John's Reviews > A Fine And Private Place

A Fine And Private Place by Ellery Queen
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Jun 29, 2017

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I hadn't realized this as I was reading it (in reality, rereading it after a period of decades) but this was not only the last "proper" Ellery Queen novel -- i.e., with its authors being Dannay and Lee -- but also the last novel to feature the fictional detective Ellery Queen. To be honest, it'd be hard to claim that the Queens went out in glory -- although at least this is not so much a step as a whole flight of stairs above the previous year's abysmal The Last Woman in His Life; I see I was rather kinder than I should have been when I talked about the latter here.

When global plutocrat Nino Importuna is brutally murdered on the day that's not just his (official) birthday but also the (real) fifth anniversary of his wedding to the far younger and totally dreamboat Virginia Whyte, the obvious suspects are Virginia and her supposedly secret boyfriend Peter Ennis, Nino's private secretary. But Ellery Queen is not so sure, especially when he perceives how the case is covered in references to the number nine -- nine having always been the dead man's supposed lucky number because he'd been born with two of his fingers fused together. The connection seems ever-stronger as a stream of nine-related communications arrive on Inspector Queen's desk. Can Ellery -- or anyone else? -- sort it all out?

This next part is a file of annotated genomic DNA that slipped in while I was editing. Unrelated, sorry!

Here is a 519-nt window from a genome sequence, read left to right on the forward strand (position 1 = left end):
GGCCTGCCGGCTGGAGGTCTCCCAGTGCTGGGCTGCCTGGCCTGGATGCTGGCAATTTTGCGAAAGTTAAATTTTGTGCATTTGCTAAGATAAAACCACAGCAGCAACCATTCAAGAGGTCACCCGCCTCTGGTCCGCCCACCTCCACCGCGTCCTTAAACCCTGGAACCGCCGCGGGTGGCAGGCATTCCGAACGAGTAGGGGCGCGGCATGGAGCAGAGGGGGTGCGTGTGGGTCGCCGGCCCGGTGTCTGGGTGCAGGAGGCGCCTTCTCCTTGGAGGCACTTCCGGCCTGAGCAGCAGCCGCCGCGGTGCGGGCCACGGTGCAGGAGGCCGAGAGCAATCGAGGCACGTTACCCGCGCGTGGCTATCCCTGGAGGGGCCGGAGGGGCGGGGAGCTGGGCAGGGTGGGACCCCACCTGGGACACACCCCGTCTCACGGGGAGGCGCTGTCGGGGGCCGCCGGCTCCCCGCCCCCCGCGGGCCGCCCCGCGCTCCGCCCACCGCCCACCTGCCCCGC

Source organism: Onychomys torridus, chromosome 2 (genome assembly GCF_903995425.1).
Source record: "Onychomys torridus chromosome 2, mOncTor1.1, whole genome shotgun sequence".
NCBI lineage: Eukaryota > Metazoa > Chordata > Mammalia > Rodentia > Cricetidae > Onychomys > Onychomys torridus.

All the old EQ love of language -- of wallowing in language -- is here, so in that respect reading the novel was a complete delight. And Lee's ability to pinpoint character in a matter of a few words is evident, too: even the minor characters were very clear in my mind.

Where the novel fell down was in its plotting. Essentially this is a tale of red herrings, and the distraction of Ellery thereby: he believes that the solution to the murder lies in identifying and eliminating all the false clues to focus on the real one. The trouble is that the tale itself follows the same rules: as soon as you, the reader, realize you should follow Ellery's example -- i.e., step back and ignore the flimflam -- everything becomes pretty obvious . . . a lot more obvious than it is to the supposed superdetective Ellery!

At a guess, at least seven out of ten Golden Age detective novels were not as good as this one and certainly, as noted, the prose is a joy to read, so possibly I'm being a bit cruel in dismissing A Fine And Private Place as a bit mediocre.

On the other hand . . . well, Calamity Town.
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June 29, 2017 – Shelved
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